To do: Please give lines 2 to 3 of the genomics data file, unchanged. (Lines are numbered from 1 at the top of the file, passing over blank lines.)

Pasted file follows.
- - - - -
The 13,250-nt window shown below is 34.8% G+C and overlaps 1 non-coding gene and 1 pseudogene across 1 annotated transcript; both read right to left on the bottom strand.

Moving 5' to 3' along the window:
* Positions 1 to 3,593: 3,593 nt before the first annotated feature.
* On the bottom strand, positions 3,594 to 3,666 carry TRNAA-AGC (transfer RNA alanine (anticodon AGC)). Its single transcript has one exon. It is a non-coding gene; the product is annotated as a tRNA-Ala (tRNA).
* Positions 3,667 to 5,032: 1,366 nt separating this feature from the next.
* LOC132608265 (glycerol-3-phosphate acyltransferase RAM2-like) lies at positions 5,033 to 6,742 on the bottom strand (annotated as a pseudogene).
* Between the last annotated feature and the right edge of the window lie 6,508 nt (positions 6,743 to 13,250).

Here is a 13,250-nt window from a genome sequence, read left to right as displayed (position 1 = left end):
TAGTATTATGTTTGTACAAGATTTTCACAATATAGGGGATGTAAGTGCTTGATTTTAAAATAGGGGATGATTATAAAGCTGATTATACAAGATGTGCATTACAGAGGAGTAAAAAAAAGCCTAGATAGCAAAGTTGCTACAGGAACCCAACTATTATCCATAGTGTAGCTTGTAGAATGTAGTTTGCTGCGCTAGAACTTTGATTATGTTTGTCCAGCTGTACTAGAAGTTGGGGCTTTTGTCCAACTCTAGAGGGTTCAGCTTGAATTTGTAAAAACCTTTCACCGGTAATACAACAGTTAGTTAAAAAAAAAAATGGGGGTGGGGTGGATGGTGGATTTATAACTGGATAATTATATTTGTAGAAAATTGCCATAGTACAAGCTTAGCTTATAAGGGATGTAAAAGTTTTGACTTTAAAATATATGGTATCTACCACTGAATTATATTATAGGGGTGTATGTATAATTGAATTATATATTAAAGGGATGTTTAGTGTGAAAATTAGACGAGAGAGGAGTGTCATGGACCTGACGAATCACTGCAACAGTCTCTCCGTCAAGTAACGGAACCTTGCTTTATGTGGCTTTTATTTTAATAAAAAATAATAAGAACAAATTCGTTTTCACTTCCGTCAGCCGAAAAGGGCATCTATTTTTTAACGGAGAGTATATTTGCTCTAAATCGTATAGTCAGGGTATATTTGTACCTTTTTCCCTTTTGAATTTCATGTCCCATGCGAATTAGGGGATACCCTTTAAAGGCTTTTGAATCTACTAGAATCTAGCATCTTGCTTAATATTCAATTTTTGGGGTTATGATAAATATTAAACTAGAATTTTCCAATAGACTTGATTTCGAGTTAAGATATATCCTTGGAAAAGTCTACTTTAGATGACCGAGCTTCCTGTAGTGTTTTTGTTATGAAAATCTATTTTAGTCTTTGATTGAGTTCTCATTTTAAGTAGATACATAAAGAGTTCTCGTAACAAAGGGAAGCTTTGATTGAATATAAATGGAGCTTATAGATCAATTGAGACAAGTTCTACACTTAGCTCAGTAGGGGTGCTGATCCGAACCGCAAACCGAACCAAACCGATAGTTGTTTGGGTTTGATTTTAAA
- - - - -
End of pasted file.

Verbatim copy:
Moving 5' to 3' along the window:
* Positions 1 to 3,593: 3,593 nt before the first annotated feature.